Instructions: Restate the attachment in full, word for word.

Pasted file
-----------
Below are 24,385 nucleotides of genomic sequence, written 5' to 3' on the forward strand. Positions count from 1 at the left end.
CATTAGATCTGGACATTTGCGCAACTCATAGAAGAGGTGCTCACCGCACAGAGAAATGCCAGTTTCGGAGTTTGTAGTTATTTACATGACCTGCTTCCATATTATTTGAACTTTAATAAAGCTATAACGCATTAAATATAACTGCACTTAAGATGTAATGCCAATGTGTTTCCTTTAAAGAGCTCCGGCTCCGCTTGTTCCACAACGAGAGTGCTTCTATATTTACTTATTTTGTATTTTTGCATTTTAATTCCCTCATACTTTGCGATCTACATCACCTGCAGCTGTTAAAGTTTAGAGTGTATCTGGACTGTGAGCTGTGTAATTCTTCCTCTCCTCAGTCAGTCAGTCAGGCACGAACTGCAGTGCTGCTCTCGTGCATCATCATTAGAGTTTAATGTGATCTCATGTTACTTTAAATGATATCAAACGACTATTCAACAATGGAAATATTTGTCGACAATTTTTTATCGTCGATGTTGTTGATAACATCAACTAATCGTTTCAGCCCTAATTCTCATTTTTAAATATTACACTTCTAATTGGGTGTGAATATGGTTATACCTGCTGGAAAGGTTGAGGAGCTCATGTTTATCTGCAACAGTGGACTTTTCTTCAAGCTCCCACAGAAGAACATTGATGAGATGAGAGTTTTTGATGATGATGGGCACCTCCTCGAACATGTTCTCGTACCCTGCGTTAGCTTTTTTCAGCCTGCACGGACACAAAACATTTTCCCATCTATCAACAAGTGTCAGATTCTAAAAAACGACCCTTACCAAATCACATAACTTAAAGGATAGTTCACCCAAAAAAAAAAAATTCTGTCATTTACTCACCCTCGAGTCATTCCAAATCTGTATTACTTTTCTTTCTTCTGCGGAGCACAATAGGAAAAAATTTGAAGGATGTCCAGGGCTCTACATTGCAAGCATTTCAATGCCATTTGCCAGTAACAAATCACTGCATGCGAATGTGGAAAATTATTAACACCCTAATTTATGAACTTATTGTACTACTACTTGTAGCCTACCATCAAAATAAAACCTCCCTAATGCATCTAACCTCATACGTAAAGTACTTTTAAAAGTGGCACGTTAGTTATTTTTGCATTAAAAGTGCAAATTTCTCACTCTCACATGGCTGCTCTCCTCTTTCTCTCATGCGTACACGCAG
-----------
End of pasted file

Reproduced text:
Below are 24,385 nucleotides of genomic sequence, written 5' to 3' on the forward strand. Positions count from 1 at the left end.
CATTAGATCTGGACATTTGCGCAACTCATAGAAGAGGTGCTCACCGCACAGAGAAATGCCAGTTTCGGAGTTTGTAGTTATTTACATGACCTGCTTCCATATTATTTGAACTTTAATAAAGCTATAACGCATTAAATATAACTGCACTTAAGATGTAATGCCAATGTGTTTCCTTTAAAGAGCTCCGGCTCCGCTTGTTCCACAACGAGAGTGCTTCTATATTTACTTATTTTGTATTTTTGCATTTTAATTCCCTCATACTTTGCGATCTACATCACCTGCAGCTGTTAAAGTTTAGAGTGTATCTGGACTGTGAGCTGTGTAATTCTTCCTCTCCTCAGTCAGTCAGTCAGGCACGAACTGCAGTGCTGCTCTCGTGCATCATCATTAGAGTTTAATGTGATCTCATGTTACTTTAAATGATATCAAACGACTATTCAACAATGGAAATATTTGTCGACAATTTTTTATCGTCGATGTTGTTGATAACATCAACTAATCGTTTCAGCCCTAATTCTCATTTTTAAATATTACACTTCTAATTGGGTGTGAATATGGTTATACCTGCTGGAAAGGTTGAGGAGCTCATGTTTATCTGCAACAGTGGACTTTTCTTCAAGCTCCCACAGAAGAACATTGATGAGATGAGAGTTTTTGATGATGATGGGCACCTCCTCGAACATGTTCTCGTACCCTGCGTTAGCTTTTTTCAGCCTGCACGGACACAAAACATTTTCCCATCTATCAACAAGTGTCAGATTCTAAAAAACGACCCTTACCAAATCACATAACTTAAAGGATAGTTCACCCAAAAAAAAAAAATTCTGTCATTTACTCACCCTCGAGTCATTCCAAATCTGTATTACTTTTCTTTCTTCTGCGGAGCACAATAGGAAAAAATTTGAAGGATGTCCAGGGCTCTACATTGCAAGCATTTCAATGCCATTTGCCAGTAACAAATCACTGCATGCGAATGTGGAAAATTATTAACACCCTAATTTATGAACTTATTGTACTACTACTTGTAGCCTACCATCAAAATAAAACCTCCCTAATGCATCTAACCTCATACGTAAAGTACTTTTAAAAGTGGCACGTTAGTTATTTTTGCATTAAAAGTGCAAATTTCTCACTCTCACATGGCTGCTCTCCTCTTTCTCTCATGCGTACACGCAG